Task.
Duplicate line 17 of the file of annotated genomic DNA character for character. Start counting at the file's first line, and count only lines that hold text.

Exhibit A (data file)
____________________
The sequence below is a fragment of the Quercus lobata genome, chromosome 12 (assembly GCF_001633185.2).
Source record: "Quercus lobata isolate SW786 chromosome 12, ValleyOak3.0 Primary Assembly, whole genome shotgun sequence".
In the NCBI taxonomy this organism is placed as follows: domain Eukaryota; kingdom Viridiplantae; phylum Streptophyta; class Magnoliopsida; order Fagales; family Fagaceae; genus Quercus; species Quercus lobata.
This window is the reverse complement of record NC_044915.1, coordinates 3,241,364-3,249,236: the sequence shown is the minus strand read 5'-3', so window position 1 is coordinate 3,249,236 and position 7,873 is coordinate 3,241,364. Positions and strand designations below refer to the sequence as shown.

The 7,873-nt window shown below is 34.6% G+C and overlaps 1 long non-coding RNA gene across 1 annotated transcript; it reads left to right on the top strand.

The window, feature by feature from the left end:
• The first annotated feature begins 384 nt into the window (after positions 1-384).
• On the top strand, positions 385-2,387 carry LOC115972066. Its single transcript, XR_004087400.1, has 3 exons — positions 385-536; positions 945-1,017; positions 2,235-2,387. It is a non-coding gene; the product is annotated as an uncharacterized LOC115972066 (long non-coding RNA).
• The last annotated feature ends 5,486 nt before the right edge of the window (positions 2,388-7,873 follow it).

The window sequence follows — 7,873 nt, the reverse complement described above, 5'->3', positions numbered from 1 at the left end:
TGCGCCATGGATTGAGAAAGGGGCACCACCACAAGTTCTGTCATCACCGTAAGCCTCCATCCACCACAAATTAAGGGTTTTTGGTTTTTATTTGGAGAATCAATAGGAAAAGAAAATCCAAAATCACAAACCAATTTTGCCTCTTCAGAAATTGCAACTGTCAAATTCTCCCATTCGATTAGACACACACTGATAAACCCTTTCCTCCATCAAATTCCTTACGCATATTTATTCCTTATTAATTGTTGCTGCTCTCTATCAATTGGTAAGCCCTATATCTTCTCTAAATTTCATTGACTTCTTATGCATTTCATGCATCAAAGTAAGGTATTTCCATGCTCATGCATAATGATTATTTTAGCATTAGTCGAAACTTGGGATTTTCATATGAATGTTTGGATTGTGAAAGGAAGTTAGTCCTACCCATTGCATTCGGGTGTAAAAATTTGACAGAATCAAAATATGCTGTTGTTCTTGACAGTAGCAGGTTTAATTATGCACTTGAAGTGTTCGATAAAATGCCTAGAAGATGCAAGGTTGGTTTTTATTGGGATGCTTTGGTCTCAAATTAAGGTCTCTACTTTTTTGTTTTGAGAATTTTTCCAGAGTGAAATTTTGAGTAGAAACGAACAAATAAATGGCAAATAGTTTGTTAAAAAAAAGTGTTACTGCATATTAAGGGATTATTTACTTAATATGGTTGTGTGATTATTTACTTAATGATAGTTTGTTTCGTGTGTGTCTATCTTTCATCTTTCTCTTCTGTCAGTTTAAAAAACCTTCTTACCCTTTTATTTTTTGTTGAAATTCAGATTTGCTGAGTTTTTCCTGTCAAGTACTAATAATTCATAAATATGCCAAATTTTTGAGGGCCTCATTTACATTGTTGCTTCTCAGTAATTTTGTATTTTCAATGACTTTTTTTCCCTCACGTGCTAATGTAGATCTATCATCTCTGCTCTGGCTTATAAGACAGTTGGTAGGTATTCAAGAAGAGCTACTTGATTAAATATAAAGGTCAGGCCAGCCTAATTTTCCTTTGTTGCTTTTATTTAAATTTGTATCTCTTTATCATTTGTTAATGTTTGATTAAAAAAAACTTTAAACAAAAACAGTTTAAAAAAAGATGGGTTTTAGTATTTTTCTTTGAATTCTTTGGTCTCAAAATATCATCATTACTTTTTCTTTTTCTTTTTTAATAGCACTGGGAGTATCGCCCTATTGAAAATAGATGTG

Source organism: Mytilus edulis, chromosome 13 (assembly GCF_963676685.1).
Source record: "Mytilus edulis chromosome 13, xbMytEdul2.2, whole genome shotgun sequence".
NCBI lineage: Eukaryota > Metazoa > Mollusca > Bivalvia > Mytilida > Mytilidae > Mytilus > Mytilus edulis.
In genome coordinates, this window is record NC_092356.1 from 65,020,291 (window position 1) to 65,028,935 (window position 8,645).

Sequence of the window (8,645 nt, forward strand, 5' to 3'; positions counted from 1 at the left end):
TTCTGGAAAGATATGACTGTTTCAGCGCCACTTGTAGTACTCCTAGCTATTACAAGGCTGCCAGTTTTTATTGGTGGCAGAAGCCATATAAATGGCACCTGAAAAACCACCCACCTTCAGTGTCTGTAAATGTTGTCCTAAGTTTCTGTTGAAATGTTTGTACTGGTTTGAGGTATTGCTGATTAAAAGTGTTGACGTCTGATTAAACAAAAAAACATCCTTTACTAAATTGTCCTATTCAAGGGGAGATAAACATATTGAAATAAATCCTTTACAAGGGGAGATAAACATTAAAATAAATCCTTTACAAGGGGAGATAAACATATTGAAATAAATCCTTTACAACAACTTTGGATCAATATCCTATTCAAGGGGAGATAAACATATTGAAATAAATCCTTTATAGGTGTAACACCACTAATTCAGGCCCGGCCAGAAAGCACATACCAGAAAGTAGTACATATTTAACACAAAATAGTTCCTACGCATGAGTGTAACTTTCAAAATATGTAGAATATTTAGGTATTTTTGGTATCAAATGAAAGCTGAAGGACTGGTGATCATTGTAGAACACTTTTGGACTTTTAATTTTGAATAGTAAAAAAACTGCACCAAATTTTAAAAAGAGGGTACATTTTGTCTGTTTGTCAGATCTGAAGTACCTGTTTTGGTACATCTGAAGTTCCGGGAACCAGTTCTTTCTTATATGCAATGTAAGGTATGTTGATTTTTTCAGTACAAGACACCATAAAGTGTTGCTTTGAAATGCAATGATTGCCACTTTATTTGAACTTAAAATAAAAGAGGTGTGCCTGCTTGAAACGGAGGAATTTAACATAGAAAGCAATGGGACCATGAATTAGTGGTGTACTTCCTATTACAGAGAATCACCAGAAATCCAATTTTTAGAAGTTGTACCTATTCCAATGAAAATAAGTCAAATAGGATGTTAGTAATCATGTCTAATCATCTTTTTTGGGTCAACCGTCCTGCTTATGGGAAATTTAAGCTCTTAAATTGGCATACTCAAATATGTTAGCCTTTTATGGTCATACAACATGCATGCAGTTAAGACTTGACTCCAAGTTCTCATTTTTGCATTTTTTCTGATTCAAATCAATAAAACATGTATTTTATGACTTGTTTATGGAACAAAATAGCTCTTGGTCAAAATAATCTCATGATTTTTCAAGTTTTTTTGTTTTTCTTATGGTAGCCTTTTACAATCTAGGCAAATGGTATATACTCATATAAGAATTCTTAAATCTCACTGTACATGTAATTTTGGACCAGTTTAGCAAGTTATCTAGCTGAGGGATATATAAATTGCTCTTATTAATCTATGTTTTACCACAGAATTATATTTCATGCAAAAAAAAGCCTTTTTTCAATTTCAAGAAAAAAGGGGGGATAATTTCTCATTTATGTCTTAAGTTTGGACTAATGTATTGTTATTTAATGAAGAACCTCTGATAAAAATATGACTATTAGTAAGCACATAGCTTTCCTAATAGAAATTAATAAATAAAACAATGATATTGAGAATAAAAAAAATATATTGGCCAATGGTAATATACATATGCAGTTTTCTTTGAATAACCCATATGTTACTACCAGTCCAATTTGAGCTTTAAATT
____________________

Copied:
TTCTGGAAAGATATGACTGTTTCAGCGCCACTTGTAGTACTCCTAGCTATTACAAGGCTGCCAGTTTTTATTGGTGGCAGAAGCCATATAAATGGCACCTGAAAAACCACCCACCTTCAGTGTCTGTAAATGTTGTCCTAAGTTTCTGTTGAAATGTTTGTACTGGTTTGAGGTATTGCTGATTAAAAGTGTTGACGTCTGATTAAACAAAAAAACATCCTTTACTAAATTGTCCTATTCAAGGGGAGATAAACATATTGAAATAAATCCTTTACAAGGGGAGATAAACATTAAAATAAATCCTTTACAAGGGGAGATAAACATATTGAAATAAATCCTTTACAACAACTTTGGATCAATATCCTATTCAAGGGGAGATAAACATATTGAAATAAATCCTTTATAGGTGTAACACCACTAATTCAGGCCCGGCCAGAAAGCACATACCAGAAAGTAGTACATATTTAACACAAAATAGTTCCTACGCATGAGTGTAACTTTCAAAATATGTAGAATATTTAGGTATTTTTGGTATCAAATGAAAGCTGAAGGACTGGTGATCATTGTAGAACACTTTTGGACTTTTAATTTTGAATAGTAAAAAAACTGCACCAAATTTTAAAAAGAGGGTACATTTTGTCTGTTTGTCAGATCTGAAGTACCTGTTTTGGTACATCTGAAGTTCCGGGAACCAGTTCTTTCTTATATGCAATGTAAGGTATGTTGATTTTTTCAGTACAAGACACCATAAAGTGTTGCTTTGAAATGCAATGATTGCCACTTTATTTGAACTTAAAATAAAAGAGGTGTGCCTGCTTGAAACGGAGGAATTTAACATAGAAAGCAATGGGACCATGAATTAGTGGTGTACTTCCTATTACAGAGAATCACCAGAAATCCAATTTTTAGAAGTTGTACCTATTCCAATGAAAATAAGTCAAATAGGATGTTAGTAATCATGTCTAATCATCTTTTTTGGGTCAACCGTCCTGCTTATGGGAAATTTAAGCTCTTAAATTGGCATACTCAAATATGTTAGCCTTTTATGGTCATACAACATGCATGCAGTTAAGACTTGACTCCAAGTTCTCATTTTTGCATTTTTTCTGATTCAAATCAATAAAACATGTATTTTATGACTTGTTTATGGAACAAAATAGCTCTTGGTCAAAATAATCTCATGATTTTTCAAGTTTTTTTGTTTTTCTTATGGTAGCCTTTTACAATCTAGGCAAATGGTATATACTCATATAAGAATTCTTAAATCTCACTGTACATGTAATTTTGGACCAGTTTAGCAAGTTATCTAGCTGAGGGATATATAAATTGCTCTTATTAATCTATGTTTTACCACAGAATTATATTTCATGCAAAAAAAAGCCTTTTTTCAATTTCAAGAAAAAAGGGGGGATAATTTCTCATTTATGTCTTAAGTTTGGACTAATGTATTGTTATTTAATGAAGAACCTCTGATAAAAATATGACTATTAGTAAGCACATAGCTTTCCTAATAGAAATTAATAAATAAAACAATGATATTGAGAATAAAAAAAATATATTGGCCAATGGTAATATACATATGCAGTTTTCTTTGAATAACCCATATGTTACTACCAGTCCAATTTGAGCTTTAAATT